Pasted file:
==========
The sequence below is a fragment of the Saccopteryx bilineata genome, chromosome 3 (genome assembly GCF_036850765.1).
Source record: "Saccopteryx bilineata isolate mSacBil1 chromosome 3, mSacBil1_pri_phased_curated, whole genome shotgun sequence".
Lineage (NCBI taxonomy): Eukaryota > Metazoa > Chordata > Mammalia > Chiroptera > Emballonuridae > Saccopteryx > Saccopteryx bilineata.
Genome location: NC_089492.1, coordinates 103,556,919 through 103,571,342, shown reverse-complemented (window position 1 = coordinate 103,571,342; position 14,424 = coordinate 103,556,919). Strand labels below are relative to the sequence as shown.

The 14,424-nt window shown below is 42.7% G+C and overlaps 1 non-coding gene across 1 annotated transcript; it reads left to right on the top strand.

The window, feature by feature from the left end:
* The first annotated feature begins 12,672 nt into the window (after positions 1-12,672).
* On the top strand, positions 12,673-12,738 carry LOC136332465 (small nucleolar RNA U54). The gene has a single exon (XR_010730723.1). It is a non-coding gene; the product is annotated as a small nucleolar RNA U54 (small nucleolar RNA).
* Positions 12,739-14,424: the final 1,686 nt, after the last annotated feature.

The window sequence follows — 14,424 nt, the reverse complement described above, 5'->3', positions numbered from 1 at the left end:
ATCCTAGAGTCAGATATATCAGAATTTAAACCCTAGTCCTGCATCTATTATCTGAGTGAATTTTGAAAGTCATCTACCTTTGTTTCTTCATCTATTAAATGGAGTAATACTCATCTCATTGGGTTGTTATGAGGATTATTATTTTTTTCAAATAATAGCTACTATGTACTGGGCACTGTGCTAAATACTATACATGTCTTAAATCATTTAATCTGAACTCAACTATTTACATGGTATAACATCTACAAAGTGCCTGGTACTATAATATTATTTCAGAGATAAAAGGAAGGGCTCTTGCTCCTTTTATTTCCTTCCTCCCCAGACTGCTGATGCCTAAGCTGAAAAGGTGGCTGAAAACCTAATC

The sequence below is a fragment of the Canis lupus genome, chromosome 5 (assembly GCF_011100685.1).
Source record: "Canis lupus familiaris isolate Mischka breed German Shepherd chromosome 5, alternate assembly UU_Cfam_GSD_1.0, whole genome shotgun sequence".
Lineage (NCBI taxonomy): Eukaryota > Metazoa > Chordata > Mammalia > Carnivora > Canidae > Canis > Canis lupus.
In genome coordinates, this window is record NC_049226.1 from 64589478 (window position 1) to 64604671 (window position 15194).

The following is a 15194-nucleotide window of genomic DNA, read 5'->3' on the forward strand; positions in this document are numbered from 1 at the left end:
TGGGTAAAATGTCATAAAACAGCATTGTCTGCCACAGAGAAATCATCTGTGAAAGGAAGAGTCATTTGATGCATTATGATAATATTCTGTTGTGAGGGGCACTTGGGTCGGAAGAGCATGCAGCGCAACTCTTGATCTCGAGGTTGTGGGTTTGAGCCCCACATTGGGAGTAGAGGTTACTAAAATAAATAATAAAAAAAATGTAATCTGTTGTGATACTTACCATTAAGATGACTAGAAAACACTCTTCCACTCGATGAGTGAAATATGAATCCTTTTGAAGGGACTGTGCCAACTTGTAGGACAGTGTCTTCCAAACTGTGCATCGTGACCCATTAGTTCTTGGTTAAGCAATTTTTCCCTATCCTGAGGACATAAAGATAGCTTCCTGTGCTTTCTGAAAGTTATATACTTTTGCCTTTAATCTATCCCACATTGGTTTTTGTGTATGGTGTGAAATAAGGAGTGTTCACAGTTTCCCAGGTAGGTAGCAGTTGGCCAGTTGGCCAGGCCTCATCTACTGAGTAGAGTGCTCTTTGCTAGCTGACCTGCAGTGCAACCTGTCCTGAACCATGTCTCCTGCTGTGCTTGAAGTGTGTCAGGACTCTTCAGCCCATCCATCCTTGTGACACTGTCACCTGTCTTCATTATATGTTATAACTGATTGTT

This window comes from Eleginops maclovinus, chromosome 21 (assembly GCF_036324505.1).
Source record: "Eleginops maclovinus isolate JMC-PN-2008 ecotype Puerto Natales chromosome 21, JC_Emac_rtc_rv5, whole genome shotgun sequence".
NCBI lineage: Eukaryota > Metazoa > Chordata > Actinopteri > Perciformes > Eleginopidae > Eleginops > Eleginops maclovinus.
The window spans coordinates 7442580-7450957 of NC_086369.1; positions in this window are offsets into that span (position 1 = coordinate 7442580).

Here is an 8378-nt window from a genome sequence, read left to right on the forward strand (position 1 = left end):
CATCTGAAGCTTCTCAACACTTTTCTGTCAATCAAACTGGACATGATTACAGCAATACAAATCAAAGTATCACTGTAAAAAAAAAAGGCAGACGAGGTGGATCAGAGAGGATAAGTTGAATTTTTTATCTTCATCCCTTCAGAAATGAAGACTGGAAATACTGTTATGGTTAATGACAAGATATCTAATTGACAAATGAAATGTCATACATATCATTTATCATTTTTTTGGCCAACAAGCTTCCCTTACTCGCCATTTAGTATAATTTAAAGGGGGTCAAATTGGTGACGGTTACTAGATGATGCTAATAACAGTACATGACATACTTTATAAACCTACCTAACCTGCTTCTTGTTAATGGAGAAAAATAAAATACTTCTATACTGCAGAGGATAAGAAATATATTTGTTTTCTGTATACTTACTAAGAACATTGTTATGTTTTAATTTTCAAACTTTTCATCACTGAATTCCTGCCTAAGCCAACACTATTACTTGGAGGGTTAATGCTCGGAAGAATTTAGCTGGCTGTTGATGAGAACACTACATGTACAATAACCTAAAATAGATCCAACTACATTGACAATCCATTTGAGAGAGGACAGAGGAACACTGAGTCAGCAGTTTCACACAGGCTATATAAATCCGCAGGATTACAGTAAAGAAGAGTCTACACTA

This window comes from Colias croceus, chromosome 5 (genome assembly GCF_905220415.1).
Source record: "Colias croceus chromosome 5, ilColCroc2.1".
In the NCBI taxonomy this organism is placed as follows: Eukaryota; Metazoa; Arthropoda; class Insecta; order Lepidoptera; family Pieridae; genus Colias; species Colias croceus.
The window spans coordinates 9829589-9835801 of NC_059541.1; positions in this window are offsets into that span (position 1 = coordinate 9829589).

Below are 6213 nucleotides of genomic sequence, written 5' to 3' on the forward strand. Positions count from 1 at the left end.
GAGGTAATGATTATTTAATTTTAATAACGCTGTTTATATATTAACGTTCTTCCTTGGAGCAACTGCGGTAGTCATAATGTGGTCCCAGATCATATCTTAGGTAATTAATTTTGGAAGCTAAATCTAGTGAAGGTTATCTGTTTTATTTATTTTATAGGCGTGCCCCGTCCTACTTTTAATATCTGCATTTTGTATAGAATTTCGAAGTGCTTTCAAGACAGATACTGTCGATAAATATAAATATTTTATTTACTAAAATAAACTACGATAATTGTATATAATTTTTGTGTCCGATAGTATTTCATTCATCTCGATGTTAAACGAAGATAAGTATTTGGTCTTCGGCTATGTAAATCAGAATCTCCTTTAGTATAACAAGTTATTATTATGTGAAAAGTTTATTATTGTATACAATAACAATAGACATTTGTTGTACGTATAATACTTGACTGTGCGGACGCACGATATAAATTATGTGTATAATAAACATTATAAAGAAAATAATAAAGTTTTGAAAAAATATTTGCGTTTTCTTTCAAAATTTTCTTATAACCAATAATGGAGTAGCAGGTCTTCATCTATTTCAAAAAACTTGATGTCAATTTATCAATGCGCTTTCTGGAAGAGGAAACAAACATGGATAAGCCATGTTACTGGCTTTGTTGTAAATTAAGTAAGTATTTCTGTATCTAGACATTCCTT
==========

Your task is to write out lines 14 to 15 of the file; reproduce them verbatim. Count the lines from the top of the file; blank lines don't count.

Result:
Lineage (NCBI taxonomy): Eukaryota > Metazoa > Chordata > Mammalia > Carnivora > Canidae > Canis > Canis lupus.
In genome coordinates, this window is record NC_049226.1 from 64589478 (window position 1) to 64604671 (window position 15194).